DK: It’s a space that gives you permission to try something a little crazy. The professional theatre world is becoming more and more of a place where audience members aren’t willing to take risks. Producers and companies aren’t willing to take on the risk of a show that isn’t a proven commodity, that’s doing something really different. Fringe is all about embracing that risk. You just do a thing, whatever that thing is. It can be an improvised musical, it can be a mash-up of Shakespeare and horror…

SEM: Wasn’t there someone reading a phone book last year?

DK: Something slightly crazy like that, yeah. It’s great. Normally you can only get away with that if you have a level of, I suppose, celebrity.

SEM: Yeah, major theatres would have a hard time marketing this as part of their season, but because it’s Fringe, everyone is getting really excited about it. It’s a space to get weird.

R&J Press Photo 1 (1)

RQ: Is there a way to support this kind of work for the rest of the year?

SEM: (laughs) Canadian Stage should pick us up.

MB: There’s kind of a rise in “geek chic”, or an appreciation of it. There’s a theatre company in Washington that sent an email saying “We do this kind of pop culture stuff, and we’d like to do the show”, so I’d like to see more of that in Toronto. Instead of doing classic theatre all the time, doing more fun, pop culture things to address millennials. They’re the future audiences, and they grew up with video games.

DK: There needs to be a place for things like this, otherwise theatre is going to stagnate. I saw a production of Pippin in London five or six years ago that was entirely set within a video game world. After about a third of the show, he leveled up and became more powerful before going back into the dungeon… things like this. It was so spectacularly nerdy. And they got away with it because it’s a well-known, already accepted musical. I think what I’m looking for in the theatre world is for me to be able to write a video game piece or something like that with absolutely no ties to an existing license, and still have it looked at. I think that needs to happen. We need to get to a point where popular culture merges with theatre, not just in the sense of being avant-garde but by wrapping the two things together.

MB: I think when non-theatre people hear the word “theatre”, they picture someone holding a skull, or the masks. So, there’s always going to be a sense of traditional theatre, and people exploring ways to change it. Hamlet done in the post-apocalypse… things like that. Switches on the classics. But I think there will be a rise of new material that doesn’t take on classical theatre elements.

SEM: We’re starting to see genre stuff come into its own in theatre. At Storefront a couple of years ago, they did Dark Matter. It was a hard sci-fi, Battlestar Galactica take on Joseph Conrad’s Heart of Darkness. This year at the Humber River Shakespeare’s sonnet show, where you direct a new short play in a day, I was handed a science fiction play about three martians coming to Earth. People are writing genre fiction for theatre now.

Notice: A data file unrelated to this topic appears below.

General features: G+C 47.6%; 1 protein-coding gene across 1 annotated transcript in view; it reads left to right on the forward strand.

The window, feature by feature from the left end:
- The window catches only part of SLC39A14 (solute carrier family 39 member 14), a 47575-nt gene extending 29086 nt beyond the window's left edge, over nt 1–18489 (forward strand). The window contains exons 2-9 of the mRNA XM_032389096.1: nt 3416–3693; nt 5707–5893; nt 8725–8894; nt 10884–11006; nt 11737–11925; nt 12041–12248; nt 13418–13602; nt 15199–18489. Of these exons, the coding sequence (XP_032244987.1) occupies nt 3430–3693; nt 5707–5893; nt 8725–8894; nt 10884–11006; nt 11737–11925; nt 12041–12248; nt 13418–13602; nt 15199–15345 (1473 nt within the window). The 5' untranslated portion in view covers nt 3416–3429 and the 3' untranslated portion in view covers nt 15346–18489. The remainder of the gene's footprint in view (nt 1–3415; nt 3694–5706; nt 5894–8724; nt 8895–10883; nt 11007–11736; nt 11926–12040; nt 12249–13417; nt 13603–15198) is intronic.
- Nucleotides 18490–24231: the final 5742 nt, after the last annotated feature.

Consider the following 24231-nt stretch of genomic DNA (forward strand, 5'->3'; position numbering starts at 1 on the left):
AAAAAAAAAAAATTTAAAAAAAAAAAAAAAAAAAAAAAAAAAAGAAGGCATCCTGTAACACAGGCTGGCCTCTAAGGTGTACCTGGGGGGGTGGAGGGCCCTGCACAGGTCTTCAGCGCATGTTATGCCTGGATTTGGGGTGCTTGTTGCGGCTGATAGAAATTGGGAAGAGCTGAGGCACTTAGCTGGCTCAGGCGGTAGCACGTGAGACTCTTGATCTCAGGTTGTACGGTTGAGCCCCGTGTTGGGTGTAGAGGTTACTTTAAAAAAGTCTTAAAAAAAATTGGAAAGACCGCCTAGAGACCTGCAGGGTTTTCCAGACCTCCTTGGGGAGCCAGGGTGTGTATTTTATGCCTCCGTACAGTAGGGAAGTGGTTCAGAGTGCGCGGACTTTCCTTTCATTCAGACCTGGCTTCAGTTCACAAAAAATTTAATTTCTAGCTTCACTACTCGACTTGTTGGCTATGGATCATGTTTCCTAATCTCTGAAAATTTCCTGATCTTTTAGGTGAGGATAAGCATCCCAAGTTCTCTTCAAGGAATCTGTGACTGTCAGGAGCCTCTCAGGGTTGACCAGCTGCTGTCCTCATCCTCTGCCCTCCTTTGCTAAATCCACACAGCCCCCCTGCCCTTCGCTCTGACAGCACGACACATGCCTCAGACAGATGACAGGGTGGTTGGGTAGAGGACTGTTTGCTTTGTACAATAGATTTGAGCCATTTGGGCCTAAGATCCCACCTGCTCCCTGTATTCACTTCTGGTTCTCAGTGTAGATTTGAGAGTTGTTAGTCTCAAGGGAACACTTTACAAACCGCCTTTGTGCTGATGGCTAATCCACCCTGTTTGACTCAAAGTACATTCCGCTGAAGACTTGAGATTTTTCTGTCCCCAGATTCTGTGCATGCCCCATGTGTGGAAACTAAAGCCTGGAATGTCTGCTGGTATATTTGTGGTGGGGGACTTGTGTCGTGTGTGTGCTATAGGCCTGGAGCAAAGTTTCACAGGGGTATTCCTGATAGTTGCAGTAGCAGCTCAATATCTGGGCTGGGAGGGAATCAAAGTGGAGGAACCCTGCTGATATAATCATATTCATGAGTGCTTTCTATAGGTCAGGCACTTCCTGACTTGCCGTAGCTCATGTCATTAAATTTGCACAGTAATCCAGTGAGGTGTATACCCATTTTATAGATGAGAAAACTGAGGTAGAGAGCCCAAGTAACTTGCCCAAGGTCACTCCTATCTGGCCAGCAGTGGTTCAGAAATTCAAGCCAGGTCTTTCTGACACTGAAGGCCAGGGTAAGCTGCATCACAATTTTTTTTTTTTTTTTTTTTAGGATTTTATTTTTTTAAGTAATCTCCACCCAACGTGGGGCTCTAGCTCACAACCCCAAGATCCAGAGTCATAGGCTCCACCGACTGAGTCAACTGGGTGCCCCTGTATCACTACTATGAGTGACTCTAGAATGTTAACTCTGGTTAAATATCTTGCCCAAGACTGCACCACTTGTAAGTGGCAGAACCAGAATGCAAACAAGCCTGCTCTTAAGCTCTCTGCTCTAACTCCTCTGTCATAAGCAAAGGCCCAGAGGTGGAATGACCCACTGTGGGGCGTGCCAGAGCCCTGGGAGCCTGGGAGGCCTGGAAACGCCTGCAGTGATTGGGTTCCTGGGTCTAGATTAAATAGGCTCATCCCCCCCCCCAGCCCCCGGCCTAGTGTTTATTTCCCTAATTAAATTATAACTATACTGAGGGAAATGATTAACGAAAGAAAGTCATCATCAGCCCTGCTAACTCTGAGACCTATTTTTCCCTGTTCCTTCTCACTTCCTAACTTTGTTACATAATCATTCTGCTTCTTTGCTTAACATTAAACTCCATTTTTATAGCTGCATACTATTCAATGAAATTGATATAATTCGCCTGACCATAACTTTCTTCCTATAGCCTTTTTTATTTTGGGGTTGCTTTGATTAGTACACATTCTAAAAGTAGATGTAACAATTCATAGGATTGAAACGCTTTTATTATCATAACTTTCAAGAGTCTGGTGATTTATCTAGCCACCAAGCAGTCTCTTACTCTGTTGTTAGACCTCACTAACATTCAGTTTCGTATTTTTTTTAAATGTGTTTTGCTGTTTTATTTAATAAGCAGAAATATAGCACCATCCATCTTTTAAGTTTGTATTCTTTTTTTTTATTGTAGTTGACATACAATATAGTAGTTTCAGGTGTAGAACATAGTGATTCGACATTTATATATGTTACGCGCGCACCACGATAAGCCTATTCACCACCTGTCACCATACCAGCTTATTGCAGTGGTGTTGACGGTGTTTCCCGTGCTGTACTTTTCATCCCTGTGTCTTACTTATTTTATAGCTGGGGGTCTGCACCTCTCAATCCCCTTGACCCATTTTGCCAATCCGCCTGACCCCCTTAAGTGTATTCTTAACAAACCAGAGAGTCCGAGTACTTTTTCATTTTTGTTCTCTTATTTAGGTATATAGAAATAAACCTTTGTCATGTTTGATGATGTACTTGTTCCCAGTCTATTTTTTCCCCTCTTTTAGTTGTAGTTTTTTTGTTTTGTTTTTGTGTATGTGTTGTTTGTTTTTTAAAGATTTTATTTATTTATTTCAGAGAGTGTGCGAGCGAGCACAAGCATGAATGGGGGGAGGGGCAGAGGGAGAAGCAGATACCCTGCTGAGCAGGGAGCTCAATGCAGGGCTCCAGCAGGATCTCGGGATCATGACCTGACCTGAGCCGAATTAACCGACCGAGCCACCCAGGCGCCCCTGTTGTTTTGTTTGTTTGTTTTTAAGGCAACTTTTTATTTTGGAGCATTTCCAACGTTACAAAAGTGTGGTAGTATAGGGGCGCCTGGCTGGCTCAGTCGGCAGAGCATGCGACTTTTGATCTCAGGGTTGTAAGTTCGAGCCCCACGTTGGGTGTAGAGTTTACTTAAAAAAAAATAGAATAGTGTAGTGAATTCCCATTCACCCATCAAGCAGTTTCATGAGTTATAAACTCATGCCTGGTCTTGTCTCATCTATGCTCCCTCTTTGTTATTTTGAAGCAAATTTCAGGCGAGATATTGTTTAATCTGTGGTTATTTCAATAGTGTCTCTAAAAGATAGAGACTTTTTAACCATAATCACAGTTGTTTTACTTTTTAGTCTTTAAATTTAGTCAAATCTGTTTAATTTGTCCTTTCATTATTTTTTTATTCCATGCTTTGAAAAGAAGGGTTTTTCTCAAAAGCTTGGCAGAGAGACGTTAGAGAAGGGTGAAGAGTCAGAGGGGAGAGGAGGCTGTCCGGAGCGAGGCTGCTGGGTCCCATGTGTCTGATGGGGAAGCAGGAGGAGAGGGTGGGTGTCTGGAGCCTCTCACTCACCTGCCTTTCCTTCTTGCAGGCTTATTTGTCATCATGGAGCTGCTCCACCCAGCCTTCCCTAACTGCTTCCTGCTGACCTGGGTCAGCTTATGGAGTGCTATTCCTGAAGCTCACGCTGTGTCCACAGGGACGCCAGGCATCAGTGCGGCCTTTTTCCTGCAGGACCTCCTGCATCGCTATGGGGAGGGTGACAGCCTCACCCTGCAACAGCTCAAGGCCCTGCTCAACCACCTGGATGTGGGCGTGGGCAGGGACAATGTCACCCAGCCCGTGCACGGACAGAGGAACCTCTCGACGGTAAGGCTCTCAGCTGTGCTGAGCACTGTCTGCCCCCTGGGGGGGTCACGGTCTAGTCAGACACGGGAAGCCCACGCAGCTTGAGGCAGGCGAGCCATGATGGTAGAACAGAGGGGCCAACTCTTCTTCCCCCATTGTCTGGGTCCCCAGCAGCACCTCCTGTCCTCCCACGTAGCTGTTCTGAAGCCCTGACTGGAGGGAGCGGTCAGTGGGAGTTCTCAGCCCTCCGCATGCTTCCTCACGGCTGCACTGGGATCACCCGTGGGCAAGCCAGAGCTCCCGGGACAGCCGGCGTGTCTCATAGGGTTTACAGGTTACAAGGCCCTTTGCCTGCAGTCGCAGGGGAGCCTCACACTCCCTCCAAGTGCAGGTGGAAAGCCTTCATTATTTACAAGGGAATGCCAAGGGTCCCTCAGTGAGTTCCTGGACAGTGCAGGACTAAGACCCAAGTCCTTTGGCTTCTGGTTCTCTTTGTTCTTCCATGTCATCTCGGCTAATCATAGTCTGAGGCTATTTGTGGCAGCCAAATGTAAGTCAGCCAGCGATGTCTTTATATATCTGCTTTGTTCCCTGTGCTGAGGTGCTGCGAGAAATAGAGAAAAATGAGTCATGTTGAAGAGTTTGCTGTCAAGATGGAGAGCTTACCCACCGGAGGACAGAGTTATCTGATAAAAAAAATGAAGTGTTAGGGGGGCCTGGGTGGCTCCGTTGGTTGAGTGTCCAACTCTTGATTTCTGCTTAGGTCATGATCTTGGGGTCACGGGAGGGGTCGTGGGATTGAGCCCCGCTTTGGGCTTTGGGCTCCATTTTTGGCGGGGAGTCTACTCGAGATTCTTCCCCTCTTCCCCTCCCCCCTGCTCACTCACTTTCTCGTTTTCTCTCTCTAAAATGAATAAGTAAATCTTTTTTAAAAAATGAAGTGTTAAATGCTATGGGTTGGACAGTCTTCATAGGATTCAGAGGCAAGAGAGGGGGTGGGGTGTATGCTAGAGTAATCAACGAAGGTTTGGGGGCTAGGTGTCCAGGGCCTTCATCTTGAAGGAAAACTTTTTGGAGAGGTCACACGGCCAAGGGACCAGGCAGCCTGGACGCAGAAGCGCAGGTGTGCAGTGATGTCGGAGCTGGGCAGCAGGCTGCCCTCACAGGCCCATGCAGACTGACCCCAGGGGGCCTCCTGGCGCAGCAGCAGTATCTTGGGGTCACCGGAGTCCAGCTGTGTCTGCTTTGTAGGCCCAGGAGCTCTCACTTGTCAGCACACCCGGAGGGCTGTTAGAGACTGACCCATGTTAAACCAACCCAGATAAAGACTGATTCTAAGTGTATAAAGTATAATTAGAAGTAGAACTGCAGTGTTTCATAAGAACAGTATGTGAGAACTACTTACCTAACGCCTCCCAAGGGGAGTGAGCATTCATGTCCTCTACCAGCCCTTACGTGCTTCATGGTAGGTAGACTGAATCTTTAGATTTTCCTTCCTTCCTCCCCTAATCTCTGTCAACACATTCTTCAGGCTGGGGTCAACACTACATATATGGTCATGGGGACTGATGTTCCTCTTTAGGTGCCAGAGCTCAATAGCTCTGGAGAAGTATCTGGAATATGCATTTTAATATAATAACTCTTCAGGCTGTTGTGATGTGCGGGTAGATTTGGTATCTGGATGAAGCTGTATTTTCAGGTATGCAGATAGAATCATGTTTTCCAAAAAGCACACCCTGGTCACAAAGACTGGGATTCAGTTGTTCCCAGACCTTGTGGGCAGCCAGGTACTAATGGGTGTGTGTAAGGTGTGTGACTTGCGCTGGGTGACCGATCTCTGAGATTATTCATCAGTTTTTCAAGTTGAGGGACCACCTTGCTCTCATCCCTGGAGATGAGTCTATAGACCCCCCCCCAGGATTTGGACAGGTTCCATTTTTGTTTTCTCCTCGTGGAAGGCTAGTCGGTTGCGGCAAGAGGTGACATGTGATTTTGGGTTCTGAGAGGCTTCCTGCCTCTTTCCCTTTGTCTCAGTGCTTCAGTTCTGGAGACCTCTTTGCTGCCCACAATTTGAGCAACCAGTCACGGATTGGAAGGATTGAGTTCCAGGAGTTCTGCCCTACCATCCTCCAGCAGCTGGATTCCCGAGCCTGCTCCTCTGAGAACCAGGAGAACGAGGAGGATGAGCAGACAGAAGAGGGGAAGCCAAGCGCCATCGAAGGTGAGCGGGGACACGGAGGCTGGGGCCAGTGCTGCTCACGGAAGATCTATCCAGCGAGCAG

MB: It’s hard to do in theatre.

SEM: So hard!

MB: This is actually the first Fringe show in the “horror” category. It wasn’t in the pull-down list. Just things like dramatic, comedic, physical theatre, dance, and so forth.

SEM: We should have marketed this as a dance show.

DK: I think part of the problem with it being such a niche type of theatre at the moment, is that when something succeeds well at it, then it can become an accepted type of theatre. Like, look at The Woman in Black in London. It’s probably a little less scary now than when it opened, but it’s still terrifying. If you say “horror theatre” in London, everyone immediately thinks of that. It’s the only horror show, as far as I’m aware, that has run for any length of time on the London stage. I mean, I’m British, so I do have the most experience in London, but I think that’s something that happens here, as well. When something niche succeeds, it becomes the poster boy for it a little too hard, so we can only hope it will trickle down. Sometimes it does. I mean, who would have written a science fiction play before something like War of the Worlds or Journey to the Center of the Earth came along in fiction? I think fiction tends to precede theatre by a bit, and speculative science fiction, as we know it, hasn’t been around long. A hundred and thirty years? We’ve always had mythology, but until you get to H.G. Wells and his kind, you don’t get that kind of fiction. Theatre just needs to catch up with them a little bit, and maybe we’ll see more of it.

MB: It is hard to do genre fiction like horror or sci-fi onstage because so many of the elements are done in post, or with a lot of dedicated time. Though, isn’t that kind of the fun of live theatre? Recently, I was watching Total Recall. You see the new one with Colin Farrell and it’s all bullshit. It’s all CGI. So I went back to the Arnold Schwarzenegger one and there’s some great prop work! That’s fun to do in theatre as well! Our costume designer Gwyneth Barton should really also be credited for special effects. She created gore rigged into the costumes. We can’t use liquids because it’s a Fringe show, but it’s so thrilling to see actual spines and ribs and stuff. Practical effects are really thrilling, and a huge part of the puzzle of bringing genre-based stories to the stage. I really wish we could have used blood. Next time you see this show, there will be much more blood.

SEM: Can I just say, as the fight captain and guy who would have had to help clean up all that blood, I’m grateful for the “no blood” rule. Not only selfishly, but because limitations breed creativity. The scariest horror movie you’ll see is The Changeling, and they did it by never letting you see the horror. It’s this tiny, low-budget Canadian horror film. Their big special effect is a wheelchair that can roll down the stairs by itself. They blew their budget on that thing. And yet it’s terrifying because you never see the monster. Or, look at Jaws. If they had shot it as planned with an animatronic shark, it would suck. It’s awesome because their shark broke.